Prophecy Versus Preaching

There is a common equation made among more conservative evangelicals (and liberals) between prophecy and preaching. Reluctant to allow for the direct gift of prophecy to be still operating today, they instead wish to believe that it has been replaced by inspired preaching. This, notwithstanding that the offices of prophet, pastor and teacher are listed as quite separate by Paul.

Certainly, there are times when a prophet will preach, or a preacher will prophesy. And sometimes the two merge together in prophetic preaching. Does this mean that as well as wishing that “all would prophesy”, Paul would insist that all should preach? I don’t think we could assume this, though all may do so at times. Nor does it mean that prophet equals preacher, or that prophesying equates to preaching.

An example which brings this home to me is the case of C.H. Spurgeon – often called the ‘Prince of Preachers’. Spurgeon was indeed a gifted preacher, with the power of the Holy Spirit very evidently operating in him and amongst his listeners when he spoke from his pulpit. But even Spurgeon was careful to distinguish between prophecy and preaching.

Ernest Gentile, in Your Sons and Daughters Shall Prophesy: Prophetic Gifts in Ministry Today, says “He reckons that there were as many as a dozen cases in which, interrupting his sermon, he had suddenly pointed to someone in his audience and given a striking description without any knowledge of the person. These spontaneous descriptions had usually caused the conversion of the person addressed.”

Bishop David Pytches, in Does God Speak Today?, pp 48-49, recounts a story Spurgeon related in the first volume of his autobiography, C. H. Spurgeon Autobiography: The Early Years, 1834-1859 :

“While preaching in the hall on one occasion, I deliberately pointed to a man in the midst of the crowd and said, ‘There is a man sitting there, who is a shoemaker. He keeps his shop open on Sundays. It was open last Sabbath morning, and he took ninepence – with fourpence profit from it. His soul is sold to Satan for fourpence!'”

Later a city missionary happened to meet the shoemaker. As they discussed Spurgeon, the shoemaker explained that Spurgeon’s word was exactly right and had caused his conversion. Fearful at first to return to the church and risk further exposure, the man finally concluded that it must have been God. From then on he shut up his shop on Sundays and went to God’s house to hear the Baptist prophet preach. (Gentile, Your Sons and Daughters Shall Prophesy, p 81)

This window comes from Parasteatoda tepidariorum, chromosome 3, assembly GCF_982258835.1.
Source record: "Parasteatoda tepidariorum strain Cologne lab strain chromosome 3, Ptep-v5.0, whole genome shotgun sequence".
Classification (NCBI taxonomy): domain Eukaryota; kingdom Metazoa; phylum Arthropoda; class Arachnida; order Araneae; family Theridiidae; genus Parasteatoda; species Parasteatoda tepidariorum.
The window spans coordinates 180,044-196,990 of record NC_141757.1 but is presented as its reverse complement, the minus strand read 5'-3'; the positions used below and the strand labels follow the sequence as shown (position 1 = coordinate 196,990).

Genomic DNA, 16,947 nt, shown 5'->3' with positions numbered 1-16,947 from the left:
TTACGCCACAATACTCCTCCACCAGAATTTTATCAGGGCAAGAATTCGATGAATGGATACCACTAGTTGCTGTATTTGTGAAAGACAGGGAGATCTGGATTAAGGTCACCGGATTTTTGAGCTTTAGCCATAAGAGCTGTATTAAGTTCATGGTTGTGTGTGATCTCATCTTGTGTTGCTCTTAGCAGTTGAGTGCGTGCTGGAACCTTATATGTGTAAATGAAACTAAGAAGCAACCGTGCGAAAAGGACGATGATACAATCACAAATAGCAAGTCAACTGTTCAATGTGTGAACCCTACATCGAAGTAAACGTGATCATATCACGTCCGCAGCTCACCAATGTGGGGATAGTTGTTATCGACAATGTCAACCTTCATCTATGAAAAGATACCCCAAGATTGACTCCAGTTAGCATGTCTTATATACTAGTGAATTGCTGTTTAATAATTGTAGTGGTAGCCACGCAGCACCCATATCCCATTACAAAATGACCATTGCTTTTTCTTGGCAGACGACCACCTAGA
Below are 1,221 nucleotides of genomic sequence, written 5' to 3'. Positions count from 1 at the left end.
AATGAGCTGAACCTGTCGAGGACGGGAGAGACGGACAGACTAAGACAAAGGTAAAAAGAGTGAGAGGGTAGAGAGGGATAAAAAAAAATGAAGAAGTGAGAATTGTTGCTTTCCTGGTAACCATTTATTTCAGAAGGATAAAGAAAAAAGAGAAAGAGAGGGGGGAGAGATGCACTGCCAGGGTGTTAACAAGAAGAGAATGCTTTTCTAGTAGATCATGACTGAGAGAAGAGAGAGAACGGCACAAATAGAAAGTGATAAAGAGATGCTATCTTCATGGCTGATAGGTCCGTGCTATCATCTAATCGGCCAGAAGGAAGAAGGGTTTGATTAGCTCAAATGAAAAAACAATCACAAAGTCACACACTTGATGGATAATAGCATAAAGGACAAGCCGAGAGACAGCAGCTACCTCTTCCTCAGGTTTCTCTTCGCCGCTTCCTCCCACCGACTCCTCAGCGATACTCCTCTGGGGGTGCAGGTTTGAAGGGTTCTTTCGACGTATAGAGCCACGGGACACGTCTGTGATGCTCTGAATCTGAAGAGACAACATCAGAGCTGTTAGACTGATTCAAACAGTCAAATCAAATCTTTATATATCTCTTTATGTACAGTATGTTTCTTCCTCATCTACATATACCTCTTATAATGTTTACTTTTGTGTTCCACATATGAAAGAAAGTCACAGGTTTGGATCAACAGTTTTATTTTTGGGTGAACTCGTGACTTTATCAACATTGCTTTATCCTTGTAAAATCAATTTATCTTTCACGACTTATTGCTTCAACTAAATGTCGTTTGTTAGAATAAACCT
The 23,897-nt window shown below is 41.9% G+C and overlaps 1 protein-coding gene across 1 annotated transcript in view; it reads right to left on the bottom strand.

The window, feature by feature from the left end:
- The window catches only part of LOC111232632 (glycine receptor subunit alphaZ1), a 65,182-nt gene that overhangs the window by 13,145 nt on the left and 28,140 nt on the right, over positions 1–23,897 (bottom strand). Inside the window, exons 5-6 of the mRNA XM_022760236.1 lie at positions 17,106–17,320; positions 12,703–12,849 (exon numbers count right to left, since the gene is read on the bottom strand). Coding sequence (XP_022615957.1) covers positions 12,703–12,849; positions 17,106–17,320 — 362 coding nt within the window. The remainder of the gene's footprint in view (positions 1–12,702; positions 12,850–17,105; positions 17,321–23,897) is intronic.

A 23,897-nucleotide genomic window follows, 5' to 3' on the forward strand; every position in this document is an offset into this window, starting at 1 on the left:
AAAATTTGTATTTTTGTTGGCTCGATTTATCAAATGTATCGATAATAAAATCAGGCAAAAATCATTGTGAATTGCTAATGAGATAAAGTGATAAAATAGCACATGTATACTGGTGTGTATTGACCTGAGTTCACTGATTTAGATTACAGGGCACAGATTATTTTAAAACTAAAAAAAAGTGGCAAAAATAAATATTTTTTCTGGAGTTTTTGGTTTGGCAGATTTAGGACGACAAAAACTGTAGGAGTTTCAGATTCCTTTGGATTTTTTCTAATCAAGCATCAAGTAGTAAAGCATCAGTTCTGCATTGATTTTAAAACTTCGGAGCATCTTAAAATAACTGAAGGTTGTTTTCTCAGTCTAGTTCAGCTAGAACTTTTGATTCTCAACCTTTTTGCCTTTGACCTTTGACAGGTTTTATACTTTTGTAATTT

Spurgeon himself described the ‘unction’ that came upon him at such times as, “a dew from the Lord, a divine presence which you will recognise at once … ‘an unction from the holy one.'” (Lectures to My Students, p49)

Another common misunderstanding is that prophecy equates to powerful preaching about societal ills, sin in politics, environmental destruction, exploitation of the vulnerable, and similar important issues. Of course, prophets and preachers may thunder about such things, and probably will, but it is not the thundering which makes such preaching become prophecy. Rather, it is the accuracy and authority which comes from hearing a direct word from God about what to say. As we can see in Spurgeon’s example – he could not have known what he said before he said it. This is one mark of true prophecy.

Anyone can preach about the sin they are aware of among those around them, but few have the gift of speaking about what they do not know beforehand – at least without making fools of themselves.

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  • Chrysinda says: